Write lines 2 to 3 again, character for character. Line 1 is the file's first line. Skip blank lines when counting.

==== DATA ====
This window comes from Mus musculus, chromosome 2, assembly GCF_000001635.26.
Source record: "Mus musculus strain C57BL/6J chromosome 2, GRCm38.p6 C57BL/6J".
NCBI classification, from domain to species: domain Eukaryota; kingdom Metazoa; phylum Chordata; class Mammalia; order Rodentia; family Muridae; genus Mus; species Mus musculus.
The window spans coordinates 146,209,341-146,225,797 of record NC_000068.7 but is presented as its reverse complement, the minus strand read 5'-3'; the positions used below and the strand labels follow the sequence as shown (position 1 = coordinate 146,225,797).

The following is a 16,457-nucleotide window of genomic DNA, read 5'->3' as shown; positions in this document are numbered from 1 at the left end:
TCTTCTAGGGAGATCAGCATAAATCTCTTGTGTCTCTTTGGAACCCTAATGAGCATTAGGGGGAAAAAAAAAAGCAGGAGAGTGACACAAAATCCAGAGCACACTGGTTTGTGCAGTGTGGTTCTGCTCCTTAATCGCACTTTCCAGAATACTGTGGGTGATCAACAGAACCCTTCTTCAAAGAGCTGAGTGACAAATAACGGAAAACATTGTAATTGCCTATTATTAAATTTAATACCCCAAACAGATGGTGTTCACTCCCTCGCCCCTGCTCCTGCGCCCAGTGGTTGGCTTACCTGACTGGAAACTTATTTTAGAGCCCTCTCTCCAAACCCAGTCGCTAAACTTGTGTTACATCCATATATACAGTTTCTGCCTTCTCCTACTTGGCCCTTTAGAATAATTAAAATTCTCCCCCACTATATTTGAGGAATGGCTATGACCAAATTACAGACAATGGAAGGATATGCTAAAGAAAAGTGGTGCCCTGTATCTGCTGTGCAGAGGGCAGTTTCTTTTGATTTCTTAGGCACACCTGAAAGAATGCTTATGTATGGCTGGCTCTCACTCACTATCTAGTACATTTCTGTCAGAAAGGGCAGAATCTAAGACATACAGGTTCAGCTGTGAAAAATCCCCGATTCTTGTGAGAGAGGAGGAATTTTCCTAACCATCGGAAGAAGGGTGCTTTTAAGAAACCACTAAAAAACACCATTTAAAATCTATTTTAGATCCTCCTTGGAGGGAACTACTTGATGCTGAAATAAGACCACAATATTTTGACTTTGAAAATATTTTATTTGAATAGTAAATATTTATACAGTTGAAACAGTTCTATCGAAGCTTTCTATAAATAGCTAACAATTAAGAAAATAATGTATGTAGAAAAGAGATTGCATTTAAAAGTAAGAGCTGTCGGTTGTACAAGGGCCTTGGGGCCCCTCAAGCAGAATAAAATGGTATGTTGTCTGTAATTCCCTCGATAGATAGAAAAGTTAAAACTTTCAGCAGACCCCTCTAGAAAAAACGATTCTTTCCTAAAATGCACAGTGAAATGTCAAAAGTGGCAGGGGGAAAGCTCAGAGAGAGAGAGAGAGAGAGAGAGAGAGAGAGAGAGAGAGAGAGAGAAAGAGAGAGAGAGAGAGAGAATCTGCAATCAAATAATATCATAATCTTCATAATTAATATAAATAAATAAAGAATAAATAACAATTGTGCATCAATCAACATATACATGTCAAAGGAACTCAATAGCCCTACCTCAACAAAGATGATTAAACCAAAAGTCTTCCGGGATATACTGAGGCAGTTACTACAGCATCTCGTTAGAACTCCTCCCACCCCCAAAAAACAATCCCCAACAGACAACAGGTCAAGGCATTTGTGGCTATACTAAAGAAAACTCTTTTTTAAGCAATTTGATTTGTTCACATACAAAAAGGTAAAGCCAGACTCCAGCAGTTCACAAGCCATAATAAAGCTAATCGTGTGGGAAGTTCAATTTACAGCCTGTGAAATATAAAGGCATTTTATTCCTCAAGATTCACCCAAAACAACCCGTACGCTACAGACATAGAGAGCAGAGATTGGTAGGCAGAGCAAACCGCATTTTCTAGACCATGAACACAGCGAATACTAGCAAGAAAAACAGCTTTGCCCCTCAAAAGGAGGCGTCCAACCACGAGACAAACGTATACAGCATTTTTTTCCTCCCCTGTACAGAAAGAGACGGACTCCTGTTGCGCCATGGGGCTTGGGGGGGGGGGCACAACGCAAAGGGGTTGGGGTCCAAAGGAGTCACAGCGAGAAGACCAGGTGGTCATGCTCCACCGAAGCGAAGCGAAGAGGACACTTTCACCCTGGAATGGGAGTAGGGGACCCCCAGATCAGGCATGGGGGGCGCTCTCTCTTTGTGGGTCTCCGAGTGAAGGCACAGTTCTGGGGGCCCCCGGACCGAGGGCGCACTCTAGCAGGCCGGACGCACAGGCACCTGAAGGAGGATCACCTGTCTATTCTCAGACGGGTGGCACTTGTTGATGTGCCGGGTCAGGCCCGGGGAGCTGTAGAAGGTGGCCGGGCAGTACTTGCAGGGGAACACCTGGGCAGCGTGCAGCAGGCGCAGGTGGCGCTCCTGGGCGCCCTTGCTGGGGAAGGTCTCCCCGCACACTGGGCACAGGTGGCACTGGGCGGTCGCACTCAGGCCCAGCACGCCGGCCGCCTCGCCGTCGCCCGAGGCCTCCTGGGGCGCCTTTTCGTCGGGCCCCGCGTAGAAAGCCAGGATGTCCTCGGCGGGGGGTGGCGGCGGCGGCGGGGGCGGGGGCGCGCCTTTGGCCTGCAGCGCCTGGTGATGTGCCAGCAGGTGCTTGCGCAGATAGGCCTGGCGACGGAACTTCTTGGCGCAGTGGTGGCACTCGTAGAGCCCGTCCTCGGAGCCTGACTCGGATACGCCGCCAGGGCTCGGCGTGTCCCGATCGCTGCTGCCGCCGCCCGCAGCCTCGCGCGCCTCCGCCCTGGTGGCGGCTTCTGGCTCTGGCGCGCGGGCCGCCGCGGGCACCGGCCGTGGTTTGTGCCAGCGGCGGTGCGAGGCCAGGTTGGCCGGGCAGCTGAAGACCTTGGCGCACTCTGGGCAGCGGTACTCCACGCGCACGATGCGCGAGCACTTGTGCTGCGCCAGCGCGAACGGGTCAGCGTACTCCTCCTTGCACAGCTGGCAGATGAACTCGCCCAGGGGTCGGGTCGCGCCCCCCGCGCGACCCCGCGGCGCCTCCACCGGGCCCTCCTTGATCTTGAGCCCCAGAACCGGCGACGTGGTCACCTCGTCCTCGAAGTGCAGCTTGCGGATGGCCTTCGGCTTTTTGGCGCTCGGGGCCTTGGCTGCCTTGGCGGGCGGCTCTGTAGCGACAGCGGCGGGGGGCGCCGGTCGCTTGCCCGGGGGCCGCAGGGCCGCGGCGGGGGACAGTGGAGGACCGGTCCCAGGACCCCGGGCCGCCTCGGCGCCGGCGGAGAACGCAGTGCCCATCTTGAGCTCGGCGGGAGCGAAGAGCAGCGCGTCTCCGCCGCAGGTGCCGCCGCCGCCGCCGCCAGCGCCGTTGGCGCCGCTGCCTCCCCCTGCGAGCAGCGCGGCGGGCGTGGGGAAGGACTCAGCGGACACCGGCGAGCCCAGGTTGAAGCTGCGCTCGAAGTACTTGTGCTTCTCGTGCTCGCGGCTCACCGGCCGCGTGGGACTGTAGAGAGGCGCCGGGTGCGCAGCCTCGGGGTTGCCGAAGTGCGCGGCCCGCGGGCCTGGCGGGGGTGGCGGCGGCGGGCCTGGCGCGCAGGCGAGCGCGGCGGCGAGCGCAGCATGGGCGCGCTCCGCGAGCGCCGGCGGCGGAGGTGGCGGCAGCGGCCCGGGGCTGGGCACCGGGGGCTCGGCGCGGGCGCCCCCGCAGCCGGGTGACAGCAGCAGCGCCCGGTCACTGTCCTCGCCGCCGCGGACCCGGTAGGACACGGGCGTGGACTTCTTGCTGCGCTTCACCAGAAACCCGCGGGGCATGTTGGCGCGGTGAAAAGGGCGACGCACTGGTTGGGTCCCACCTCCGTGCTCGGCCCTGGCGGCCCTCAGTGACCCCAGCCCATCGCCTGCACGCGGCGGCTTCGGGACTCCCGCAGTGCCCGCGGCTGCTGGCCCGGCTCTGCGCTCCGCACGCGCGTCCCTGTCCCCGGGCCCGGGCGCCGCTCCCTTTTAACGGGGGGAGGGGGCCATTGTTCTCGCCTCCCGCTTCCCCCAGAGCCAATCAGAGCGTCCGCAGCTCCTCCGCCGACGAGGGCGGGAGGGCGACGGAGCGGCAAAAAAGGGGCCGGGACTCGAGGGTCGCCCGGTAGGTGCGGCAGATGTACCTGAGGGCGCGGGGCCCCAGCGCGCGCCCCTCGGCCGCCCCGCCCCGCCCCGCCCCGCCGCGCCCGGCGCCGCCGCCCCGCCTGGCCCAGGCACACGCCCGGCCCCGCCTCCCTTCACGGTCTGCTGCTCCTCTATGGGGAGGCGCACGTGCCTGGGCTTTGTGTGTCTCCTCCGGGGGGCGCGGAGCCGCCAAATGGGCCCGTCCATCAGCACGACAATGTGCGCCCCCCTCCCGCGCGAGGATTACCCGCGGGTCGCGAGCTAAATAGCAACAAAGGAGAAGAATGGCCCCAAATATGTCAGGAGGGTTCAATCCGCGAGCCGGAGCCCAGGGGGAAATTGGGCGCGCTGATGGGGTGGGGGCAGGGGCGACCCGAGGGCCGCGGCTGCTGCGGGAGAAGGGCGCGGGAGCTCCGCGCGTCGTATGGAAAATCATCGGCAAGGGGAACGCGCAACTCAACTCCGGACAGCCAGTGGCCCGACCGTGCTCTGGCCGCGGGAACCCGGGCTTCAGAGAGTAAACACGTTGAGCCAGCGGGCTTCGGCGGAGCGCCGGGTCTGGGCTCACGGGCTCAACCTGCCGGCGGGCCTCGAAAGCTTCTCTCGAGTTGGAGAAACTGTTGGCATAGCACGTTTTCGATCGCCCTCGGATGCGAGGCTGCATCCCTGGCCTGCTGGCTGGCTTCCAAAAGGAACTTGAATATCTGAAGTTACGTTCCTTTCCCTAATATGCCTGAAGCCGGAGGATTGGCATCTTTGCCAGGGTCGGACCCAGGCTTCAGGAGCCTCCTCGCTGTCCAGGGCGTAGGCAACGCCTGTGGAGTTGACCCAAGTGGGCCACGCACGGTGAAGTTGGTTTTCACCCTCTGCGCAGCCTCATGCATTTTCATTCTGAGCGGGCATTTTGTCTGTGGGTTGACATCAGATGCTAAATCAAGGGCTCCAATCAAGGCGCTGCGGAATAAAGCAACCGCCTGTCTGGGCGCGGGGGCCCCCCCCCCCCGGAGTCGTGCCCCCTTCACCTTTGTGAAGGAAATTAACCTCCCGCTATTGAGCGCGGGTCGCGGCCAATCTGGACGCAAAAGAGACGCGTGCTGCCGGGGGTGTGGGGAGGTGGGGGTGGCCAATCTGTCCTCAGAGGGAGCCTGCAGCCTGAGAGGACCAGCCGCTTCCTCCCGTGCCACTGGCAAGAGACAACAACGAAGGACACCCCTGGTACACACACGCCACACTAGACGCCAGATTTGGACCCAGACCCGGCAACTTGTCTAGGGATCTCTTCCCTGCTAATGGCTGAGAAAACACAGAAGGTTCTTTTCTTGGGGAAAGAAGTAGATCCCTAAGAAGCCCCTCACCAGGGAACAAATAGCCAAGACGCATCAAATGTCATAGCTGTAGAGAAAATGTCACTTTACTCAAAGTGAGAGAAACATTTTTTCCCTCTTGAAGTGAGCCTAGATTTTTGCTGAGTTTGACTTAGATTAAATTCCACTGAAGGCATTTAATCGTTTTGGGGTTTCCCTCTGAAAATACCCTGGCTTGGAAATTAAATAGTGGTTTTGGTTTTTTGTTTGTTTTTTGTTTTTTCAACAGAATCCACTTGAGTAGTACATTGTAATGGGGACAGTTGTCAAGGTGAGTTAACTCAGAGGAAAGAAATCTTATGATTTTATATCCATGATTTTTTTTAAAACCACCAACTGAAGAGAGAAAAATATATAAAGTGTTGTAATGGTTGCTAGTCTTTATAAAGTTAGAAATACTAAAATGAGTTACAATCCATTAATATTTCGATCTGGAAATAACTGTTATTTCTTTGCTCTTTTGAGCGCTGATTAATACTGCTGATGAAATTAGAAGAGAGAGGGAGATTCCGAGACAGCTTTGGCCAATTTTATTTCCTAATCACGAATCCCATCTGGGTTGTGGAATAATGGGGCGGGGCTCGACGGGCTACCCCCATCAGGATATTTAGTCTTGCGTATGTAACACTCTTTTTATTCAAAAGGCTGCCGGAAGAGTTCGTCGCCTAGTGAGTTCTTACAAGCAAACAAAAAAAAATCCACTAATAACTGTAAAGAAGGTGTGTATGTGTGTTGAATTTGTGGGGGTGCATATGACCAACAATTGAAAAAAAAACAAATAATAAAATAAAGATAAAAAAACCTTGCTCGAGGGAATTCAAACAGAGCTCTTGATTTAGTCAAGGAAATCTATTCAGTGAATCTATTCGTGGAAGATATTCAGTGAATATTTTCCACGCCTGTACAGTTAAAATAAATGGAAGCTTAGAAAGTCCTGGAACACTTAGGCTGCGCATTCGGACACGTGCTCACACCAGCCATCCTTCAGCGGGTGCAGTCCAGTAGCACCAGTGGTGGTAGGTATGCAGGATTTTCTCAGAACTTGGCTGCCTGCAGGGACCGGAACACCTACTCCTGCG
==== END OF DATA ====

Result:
Source record: "Mus musculus strain C57BL/6J chromosome 2, GRCm38.p6 C57BL/6J".
NCBI classification, from domain to species: domain Eukaryota; kingdom Metazoa; phylum Chordata; class Mammalia; order Rodentia; family Muridae; genus Mus; species Mus musculus.